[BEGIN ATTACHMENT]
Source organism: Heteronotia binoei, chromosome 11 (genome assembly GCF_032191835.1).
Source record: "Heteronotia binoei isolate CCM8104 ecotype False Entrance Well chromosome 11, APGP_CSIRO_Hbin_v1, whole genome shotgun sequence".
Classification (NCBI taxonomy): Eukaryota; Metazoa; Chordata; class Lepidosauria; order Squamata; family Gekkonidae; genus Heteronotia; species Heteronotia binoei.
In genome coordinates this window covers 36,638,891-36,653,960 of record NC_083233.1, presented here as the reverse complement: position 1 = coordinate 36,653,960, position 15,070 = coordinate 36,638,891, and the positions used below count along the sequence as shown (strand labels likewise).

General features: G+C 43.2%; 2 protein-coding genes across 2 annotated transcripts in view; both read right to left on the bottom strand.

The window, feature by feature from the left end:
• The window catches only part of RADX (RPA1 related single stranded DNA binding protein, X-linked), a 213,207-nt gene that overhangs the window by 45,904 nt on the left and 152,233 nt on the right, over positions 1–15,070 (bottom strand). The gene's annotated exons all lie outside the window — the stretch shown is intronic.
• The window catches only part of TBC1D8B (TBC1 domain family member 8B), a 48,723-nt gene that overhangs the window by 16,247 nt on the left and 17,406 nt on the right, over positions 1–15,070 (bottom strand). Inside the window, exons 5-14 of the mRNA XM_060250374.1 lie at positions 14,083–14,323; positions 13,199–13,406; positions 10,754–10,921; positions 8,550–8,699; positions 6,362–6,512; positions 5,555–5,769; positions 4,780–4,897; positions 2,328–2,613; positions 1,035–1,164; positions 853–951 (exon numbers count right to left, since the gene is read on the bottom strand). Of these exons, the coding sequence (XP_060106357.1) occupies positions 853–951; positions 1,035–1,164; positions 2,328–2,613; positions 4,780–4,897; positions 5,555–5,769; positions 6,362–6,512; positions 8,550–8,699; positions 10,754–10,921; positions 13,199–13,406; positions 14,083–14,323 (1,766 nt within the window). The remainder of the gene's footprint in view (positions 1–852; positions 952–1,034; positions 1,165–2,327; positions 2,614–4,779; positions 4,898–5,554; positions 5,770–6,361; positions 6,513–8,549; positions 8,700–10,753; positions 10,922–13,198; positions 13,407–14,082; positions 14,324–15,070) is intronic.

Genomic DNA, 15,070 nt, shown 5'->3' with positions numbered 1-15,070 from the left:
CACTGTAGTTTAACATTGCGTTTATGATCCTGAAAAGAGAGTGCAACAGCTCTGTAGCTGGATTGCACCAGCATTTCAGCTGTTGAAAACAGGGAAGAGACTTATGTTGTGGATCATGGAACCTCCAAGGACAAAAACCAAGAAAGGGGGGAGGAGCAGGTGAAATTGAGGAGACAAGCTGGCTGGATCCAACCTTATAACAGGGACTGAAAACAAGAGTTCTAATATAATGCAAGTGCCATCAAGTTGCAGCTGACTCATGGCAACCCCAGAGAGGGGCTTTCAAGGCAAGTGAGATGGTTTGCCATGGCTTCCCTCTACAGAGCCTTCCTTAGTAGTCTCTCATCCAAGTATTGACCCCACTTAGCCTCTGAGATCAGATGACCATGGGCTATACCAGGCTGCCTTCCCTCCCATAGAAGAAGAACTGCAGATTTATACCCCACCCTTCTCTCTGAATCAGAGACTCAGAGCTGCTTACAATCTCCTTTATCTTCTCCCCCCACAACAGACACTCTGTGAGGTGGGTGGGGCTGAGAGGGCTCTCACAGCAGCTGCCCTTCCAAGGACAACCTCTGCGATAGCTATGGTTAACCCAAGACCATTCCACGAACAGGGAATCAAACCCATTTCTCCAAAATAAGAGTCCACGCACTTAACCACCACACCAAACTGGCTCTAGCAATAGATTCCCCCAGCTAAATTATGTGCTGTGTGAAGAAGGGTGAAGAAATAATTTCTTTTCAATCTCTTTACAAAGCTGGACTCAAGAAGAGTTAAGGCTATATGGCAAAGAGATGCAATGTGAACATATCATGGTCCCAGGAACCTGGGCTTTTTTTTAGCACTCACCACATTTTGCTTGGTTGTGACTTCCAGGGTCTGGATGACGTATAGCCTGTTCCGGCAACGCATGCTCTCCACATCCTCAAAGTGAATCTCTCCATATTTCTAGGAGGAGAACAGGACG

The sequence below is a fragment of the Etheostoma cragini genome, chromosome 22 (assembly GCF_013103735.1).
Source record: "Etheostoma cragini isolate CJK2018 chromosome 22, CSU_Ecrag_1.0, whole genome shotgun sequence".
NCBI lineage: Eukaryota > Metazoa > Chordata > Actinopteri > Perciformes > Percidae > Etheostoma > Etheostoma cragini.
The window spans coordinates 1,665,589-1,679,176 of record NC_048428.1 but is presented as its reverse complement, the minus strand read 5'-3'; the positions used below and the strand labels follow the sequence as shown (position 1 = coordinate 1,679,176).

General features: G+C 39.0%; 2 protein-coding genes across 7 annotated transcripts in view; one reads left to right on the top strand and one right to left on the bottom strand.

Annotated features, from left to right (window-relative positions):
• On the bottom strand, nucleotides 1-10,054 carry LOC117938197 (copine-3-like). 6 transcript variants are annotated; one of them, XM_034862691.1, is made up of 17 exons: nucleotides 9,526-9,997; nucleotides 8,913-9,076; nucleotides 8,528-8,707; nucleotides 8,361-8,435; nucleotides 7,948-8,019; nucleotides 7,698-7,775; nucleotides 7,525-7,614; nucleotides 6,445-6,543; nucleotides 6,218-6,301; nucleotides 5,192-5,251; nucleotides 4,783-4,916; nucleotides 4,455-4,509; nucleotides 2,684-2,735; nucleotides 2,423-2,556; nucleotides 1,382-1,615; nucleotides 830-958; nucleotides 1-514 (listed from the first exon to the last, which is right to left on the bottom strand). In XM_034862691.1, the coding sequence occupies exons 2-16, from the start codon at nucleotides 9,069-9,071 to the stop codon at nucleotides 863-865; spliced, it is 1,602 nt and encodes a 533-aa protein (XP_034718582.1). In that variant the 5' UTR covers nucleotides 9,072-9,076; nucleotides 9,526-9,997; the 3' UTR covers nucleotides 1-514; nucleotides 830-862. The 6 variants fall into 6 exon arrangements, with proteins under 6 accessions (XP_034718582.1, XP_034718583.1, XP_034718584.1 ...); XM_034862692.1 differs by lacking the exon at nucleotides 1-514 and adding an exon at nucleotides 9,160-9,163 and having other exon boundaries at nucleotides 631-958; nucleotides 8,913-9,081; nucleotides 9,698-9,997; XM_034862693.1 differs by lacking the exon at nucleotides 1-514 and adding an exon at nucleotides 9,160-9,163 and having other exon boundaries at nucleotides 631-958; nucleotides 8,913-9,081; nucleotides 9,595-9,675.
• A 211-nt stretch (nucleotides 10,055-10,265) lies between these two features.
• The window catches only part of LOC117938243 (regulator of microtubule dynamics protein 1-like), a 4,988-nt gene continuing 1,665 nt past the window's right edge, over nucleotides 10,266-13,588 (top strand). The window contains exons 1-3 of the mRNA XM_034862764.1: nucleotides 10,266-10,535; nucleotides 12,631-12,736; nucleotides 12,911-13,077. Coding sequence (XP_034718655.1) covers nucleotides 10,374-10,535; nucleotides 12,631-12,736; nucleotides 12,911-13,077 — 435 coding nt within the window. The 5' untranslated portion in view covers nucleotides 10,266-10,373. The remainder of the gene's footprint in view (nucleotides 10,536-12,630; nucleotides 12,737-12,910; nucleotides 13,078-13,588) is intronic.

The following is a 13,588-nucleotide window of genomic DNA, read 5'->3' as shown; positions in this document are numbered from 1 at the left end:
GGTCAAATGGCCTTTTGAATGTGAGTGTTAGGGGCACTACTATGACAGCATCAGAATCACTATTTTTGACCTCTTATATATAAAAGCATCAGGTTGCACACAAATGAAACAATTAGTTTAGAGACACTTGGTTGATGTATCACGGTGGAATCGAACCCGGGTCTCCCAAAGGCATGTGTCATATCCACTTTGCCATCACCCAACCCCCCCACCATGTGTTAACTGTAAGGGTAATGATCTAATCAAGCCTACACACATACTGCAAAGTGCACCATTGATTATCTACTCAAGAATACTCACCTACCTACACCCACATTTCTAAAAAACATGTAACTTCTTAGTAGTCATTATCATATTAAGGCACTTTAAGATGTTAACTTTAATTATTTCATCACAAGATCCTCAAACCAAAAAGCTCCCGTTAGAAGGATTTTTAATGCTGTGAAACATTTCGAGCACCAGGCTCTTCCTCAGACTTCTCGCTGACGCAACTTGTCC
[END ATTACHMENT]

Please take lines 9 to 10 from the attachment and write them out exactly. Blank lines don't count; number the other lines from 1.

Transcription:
Genomic DNA, 15,070 nt, shown 5'->3' with positions numbered 1-15,070 from the left:
CACTGTAGTTTAACATTGCGTTTATGATCCTGAAAAGAGAGTGCAACAGCTCTGTAGCTGGATTGCACCAGCATTTCAGCTGTTGAAAACAGGGAAGAGACTTATGTTGTGGATCATGGAACCTCCAAGGACAAAAACCAAGAAAGGGGGGAGGAGCAGGTGAAATTGAGGAGACAAGCTGGCTGGATCCAACCTTATAACAGGGACTGAAAACAAGAGTTCTAATATAATGCAAGTGCCATCAAGTTGCAGCTGACTCATGGCAACCCCAGAGAGGGGCTTTCAAGGCAAGTGAGATGGTTTGCCATGGCTTCCCTCTACAGAGCCTTCCTTAGTAGTCTCTCATCCAAGTATTGACCCCACTTAGCCTCTGAGATCAGATGACCATGGGCTATACCAGGCTGCCTTCCCTCCCATAGAAGAAGAACTGCAGATTTATACCCCACCCTTCTCTCTGAATCAGAGACTCAGAGCTGCTTACAATCTCCTTTATCTTCTCCCCCCACAACAGACACTCTGTGAGGTGGGTGGGGCTGAGAGGGCTCTCACAGCAGCTGCCCTTCCAAGGACAACCTCTGCGATAGCTATGGTTAACCCAAGACCATTCCACGAACAGGGAATCAAACCCATTTCTCCAAAATAAGAGTCCACGCACTTAACCACCACACCAAACTGGCTCTAGCAATAGATTCCCCCAGCTAAATTATGTGCTGTGTGAAGAAGGGTGAAGAAATAATTTCTTTTCAATCTCTTTACAAAGCTGGACTCAAGAAGAGTTAAGGCTATATGGCAAAGAGATGCAATGTGAACATATCATGGTCCCAGGAACCTGGGCTTTTTTTTAGCACTCACCACATTTTGCTTGGTTGTGACTTCCAGGGTCTGGATGACGTATAGCCTGTTCCGGCAACGCATGCTCTCCACATCCTCAAAGTGAATCTCTCCATATTTCTAGGAGGAGAACAGGACG